The idea called India today affects the lives of hundreds of millions of people. This idea is embodied by a geographic area which has ever-changing borders in the minds of those who name(d) it. We who were born on Indian soil know it. Those who were not but who are related to India in some way feel a very powerful relationship between themselves and India.
Those born at this moment, in these hours, weeks and months fall into a different category. They are the contemporaries of nations and countries named.
They will come to call places India, Israel, Ecuador, Panama, America, Europe & etc. There is lessening influence from the time when they were not named as such. As the years pass those who called other names, or fought for other names or fought naming, grow older and eventually die.
When a person who thinks carefully about names has a child, it is a moment of great importance. For many, naming a child is an important act, but for many others naming does not stop there. The act of teaching names to a child is equally important. Because the names one teaches may live for at least another generation through this act.
Early in his essay, “Damme, This is the Oriental Scene for You!” (New Yorker, June 23 & 30, 1997, p.52) Salman Rushdie makes use of a newborn name: Indo-Anglian literature. And in so doing teaches the many children of his revolution a new name. Whether this name lives for another literary generation depends upon its use and its use, as with all language, is a function of its necessity. Indo-Anglian literature is, by the parameters of its creation, a contemporary art. Contemporary arts throughout history are marked with factors that distinguish them from previous movements. Among these factors perhaps the most impressive is risk. In contemporary arts risk may become more valuable than endurance.
History is dying.
The era of the written word as a valuable and trustworthy guide to understanding is yielding itself to other processes by which we come to estimate the world around us. The diversity of the tools and media we have available to estimate and distribute estimations of events and acts around the world are affecting literature in unprecedented ways. The historical word, first spoken, then written and now reduced to an accompaniment to images in both written and oral forms, is dying.
In its place a concert of word and image and sound and space and portrayal and metaphor are being utilized to represent truth. The modern citizen of the physical world must deal with this as the ideological world shrinks to the size of a p-nut in the palm of an Indian boy running the aisle of a plane travelling a tres grande vitesse on 16mm film, 24 frames per second.
The greatest contemporary artists in the written history of the arts have been brave. In the face of change and alteration of beliefs, they have sought methods by which they can represent truths. These artists exist today. They seek trust. They try to represent hope. They are as Gandhiji, conducting “My Experiments with the Truth.” In this way we are living in a very complex time for an artist or writer who wishes to participate at the most important, the most global, the most contemporary level.
Indo-Anglian writing and arts share, with the arts of other ancient cultures (Afro-Anglian? Chino-Anglian? Sino-Anglian?) the new joy of working in the Post-Colonial Era. Indeed, the joy of supporting the end of the colonial era in an effort to support the whole one-ness of the human species. At his wonderfully unifying musical concerts, the great Fela Anikulapo Kuti used to say, “You can say many things with English, but in order to say many other things which are true you must break it, which is why we speak broken English. This next song is in broken English. You must break your English to understand it.”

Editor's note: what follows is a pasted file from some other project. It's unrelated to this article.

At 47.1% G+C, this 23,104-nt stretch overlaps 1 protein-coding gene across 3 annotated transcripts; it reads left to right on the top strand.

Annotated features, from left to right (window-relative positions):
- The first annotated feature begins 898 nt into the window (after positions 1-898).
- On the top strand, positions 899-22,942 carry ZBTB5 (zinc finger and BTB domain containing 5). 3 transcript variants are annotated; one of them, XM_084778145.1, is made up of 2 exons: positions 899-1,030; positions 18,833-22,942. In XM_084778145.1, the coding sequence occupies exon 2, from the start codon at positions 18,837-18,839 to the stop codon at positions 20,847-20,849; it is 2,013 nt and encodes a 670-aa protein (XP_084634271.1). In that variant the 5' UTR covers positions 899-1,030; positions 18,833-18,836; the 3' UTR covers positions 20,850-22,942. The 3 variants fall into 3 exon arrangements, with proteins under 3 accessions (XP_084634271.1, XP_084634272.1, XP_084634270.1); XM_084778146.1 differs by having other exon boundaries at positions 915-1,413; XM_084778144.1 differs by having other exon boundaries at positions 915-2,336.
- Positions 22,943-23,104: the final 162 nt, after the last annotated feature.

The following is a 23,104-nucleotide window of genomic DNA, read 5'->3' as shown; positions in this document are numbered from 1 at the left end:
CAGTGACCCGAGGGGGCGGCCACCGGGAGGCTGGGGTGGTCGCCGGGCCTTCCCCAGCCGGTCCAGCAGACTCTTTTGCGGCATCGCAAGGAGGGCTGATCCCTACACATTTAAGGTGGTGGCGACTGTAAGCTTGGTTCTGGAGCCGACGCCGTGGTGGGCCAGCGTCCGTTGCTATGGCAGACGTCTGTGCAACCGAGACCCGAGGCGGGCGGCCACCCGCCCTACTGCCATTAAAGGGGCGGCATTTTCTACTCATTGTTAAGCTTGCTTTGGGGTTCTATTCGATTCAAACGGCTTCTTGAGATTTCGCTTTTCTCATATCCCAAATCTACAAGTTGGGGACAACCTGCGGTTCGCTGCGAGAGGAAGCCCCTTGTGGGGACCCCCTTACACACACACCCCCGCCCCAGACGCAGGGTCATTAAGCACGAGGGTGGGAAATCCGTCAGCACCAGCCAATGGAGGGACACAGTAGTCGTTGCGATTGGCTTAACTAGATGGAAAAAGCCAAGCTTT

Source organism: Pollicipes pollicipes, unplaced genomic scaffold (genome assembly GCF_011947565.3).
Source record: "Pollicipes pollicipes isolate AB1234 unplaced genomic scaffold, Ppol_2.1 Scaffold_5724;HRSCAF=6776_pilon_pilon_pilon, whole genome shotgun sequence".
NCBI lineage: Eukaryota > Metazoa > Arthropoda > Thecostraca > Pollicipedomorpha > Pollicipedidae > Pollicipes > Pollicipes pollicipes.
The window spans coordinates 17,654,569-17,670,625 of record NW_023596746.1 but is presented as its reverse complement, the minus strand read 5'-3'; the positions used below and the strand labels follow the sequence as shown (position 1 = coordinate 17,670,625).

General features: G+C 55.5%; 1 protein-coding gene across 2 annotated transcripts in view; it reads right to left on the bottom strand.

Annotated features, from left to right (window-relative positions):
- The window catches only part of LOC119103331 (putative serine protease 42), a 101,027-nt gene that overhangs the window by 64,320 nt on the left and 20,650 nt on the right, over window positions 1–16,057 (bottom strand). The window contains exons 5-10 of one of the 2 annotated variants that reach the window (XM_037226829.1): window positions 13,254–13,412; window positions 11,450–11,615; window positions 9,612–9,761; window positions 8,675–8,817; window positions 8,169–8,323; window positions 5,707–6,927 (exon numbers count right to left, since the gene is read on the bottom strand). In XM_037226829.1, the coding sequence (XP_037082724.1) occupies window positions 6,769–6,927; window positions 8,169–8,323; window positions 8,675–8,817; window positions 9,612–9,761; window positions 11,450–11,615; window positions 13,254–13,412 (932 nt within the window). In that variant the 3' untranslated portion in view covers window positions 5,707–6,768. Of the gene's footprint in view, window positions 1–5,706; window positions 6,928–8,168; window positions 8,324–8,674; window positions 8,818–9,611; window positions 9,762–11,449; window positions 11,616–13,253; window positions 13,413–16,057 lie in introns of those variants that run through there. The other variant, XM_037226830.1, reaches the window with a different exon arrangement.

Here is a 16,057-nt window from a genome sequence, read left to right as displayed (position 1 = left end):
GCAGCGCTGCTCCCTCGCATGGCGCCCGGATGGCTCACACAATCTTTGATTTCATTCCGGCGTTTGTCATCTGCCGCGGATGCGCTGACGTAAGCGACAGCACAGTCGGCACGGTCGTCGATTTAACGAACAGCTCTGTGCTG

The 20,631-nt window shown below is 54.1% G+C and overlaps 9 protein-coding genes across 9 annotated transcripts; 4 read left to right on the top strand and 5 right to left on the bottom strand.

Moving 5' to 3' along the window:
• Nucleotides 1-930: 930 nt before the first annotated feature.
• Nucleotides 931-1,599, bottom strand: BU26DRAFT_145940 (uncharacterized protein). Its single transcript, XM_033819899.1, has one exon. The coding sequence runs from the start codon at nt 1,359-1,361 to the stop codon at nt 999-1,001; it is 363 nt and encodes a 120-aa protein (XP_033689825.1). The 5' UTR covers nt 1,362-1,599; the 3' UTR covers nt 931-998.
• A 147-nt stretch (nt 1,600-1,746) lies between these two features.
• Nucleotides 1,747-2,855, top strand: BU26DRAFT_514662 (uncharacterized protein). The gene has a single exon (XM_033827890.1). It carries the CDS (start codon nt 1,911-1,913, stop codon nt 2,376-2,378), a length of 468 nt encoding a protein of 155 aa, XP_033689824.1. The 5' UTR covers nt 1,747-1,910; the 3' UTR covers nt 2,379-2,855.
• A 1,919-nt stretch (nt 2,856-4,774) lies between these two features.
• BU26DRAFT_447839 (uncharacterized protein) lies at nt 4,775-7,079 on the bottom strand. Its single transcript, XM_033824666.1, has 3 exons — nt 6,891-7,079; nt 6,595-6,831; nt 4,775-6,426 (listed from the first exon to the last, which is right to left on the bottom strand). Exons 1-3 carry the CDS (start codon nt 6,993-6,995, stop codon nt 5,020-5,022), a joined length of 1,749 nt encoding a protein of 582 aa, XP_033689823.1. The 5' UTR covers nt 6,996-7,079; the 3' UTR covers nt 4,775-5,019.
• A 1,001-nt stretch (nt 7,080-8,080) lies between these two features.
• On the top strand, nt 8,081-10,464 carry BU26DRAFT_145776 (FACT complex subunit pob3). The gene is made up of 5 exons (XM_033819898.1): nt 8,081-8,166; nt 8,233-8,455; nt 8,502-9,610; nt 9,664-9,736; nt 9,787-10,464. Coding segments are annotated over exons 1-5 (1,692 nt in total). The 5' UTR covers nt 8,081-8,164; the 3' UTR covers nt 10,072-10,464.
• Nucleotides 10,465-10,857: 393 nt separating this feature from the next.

In this country, we are faced with a unique set of problems as artists and writers trying to represent truth with the tools available to us. We are subject to the philosophies of the dominant culture in the United States of America, which paradoxically represent the Colonial Attitude in a different aspect.
To be an Indo-Anglian writer in the United States is to choose to be a contemporary artist working in a contemporary arena to represent truths which affect millions of people using the tools available in the most powerful country in the world, an awesome task.
The writers who represent post-colonial Indian thought in literature in English are dedicated to many similar topics, but writers who are Indo-Anglian face the same difficulties with naming as anyone who wishes to express: we do not want to be grouped. And yet we are all tied to this land mass which, as an island something like 45 million years ago smashed its way into the continental spread of Asia forcing up the formation of the tallest mountain in the world and the twisted masses of mountainous geography in the North of India. Such a violent, willful act of inclusion seems so contradictory to this desire for independence.
Choosing to be here in the US, I struggle to represent the truths I experience despite this. In the United States the way in which the cultures relate has been poisoned by the specter of racism. The complex way in which racism was born, named and now has insidiously changed itself into a thing which can exist despite the stated collective desires for freedom, peace and equality is a direct function of the way this country has been created. It is something for which everyone who lives here is responsible.
In conclusion, I care about where you are from … but how we behave now that we are all here is what concerns me most.
M.T. Karthik, Harlem, August 10, 1997
[did not appear in the New Yorker magazine]